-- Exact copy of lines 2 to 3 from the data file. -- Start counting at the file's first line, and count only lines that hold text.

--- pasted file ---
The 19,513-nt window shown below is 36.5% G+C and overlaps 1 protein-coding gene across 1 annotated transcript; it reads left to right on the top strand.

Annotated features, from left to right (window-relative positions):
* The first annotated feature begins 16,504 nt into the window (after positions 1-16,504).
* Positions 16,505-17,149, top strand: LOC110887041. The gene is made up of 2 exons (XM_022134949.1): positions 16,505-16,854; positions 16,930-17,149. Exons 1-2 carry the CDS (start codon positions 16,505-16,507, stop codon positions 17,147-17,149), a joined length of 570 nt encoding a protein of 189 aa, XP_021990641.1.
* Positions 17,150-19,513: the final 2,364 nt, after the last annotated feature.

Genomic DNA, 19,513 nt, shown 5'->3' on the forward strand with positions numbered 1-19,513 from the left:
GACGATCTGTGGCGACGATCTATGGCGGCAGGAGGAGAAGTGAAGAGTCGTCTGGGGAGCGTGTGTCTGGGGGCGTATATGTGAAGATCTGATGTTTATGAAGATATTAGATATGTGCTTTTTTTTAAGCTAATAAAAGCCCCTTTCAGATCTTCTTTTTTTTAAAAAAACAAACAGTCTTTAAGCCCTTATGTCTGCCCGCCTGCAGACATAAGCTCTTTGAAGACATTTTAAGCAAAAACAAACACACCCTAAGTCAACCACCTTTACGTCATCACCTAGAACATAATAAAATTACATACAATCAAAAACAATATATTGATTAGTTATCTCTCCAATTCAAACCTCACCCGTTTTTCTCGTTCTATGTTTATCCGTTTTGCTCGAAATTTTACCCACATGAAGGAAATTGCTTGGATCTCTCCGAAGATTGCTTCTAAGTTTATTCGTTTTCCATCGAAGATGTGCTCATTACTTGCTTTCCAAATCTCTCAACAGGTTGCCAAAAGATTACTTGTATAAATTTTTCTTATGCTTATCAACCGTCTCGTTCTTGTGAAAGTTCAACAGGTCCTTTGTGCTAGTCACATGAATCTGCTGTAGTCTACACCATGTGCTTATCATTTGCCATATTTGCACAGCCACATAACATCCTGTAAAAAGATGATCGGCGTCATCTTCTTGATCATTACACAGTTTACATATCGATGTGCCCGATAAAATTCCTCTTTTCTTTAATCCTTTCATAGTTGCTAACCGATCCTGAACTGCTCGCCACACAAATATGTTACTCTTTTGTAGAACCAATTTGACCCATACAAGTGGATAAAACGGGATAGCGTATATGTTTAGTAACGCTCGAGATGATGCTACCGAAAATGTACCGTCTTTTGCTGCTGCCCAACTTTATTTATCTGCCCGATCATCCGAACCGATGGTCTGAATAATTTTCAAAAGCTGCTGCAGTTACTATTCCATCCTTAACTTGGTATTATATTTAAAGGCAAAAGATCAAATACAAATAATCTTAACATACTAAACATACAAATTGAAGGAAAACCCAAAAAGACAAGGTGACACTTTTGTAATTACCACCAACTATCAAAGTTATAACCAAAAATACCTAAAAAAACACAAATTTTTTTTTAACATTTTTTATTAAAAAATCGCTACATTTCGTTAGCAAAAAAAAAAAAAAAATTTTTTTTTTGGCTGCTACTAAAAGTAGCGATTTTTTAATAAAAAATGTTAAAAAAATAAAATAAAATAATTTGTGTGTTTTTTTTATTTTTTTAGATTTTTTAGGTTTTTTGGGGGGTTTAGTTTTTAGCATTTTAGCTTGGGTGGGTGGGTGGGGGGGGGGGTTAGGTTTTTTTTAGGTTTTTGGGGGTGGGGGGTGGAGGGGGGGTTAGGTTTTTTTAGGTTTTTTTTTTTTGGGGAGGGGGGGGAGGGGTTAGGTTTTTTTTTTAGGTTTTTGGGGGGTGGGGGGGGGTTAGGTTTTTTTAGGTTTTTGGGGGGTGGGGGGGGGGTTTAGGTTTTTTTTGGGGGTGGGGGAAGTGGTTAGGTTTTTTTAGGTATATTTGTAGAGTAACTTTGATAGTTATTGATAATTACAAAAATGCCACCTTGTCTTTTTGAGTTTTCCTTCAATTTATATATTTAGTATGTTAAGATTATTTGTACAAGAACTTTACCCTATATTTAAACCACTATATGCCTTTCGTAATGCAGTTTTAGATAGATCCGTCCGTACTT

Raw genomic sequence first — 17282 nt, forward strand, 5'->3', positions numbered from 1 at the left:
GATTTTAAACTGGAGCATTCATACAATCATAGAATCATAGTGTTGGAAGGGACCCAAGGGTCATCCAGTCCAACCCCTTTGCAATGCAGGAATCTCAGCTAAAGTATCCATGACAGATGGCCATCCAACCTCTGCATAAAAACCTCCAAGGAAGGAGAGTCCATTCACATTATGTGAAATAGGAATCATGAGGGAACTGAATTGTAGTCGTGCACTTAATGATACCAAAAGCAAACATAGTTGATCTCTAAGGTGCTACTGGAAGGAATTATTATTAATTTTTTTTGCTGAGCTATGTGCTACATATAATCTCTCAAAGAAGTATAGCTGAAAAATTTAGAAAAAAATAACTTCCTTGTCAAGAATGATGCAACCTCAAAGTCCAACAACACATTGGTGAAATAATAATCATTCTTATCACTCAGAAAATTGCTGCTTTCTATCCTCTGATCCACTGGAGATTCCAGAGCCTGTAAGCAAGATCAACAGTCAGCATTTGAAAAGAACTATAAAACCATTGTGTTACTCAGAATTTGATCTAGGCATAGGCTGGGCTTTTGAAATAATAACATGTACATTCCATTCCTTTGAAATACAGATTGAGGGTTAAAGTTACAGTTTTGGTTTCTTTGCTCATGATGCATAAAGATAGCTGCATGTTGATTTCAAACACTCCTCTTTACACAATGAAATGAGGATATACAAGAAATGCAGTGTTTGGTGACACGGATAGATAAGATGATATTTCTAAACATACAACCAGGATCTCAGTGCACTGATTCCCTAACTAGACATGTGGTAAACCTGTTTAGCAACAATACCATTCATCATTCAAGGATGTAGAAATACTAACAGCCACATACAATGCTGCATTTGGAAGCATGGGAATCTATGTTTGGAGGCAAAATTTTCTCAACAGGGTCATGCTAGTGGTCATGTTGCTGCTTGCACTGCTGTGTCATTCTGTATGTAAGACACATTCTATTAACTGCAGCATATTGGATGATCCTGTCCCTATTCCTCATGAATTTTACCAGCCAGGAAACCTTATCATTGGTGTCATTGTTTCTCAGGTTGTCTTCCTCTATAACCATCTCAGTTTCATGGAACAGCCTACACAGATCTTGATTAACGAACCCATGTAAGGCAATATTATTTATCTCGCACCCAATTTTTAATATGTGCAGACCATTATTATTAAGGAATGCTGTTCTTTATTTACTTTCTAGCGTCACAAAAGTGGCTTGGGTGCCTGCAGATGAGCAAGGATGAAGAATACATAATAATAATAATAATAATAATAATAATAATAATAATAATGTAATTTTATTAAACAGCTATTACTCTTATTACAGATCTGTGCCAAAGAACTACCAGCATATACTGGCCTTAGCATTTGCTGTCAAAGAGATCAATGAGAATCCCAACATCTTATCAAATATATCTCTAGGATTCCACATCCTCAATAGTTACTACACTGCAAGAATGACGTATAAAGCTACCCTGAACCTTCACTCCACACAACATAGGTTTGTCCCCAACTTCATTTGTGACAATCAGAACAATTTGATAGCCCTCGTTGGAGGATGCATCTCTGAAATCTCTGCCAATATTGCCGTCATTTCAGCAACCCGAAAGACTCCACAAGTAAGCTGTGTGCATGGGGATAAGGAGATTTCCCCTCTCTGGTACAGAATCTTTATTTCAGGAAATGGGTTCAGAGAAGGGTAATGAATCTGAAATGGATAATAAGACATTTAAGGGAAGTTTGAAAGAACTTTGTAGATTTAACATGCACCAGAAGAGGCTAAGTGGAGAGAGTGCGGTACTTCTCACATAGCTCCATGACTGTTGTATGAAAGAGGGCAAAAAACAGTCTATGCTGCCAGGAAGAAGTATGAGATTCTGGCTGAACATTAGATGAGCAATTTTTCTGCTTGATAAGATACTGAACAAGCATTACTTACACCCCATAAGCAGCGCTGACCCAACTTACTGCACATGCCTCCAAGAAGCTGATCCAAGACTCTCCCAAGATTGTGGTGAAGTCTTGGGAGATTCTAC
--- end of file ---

Annotated features, from left to right (window-relative positions):
* The first annotated feature begins 16,504 nt into the window (after positions 1-16,504).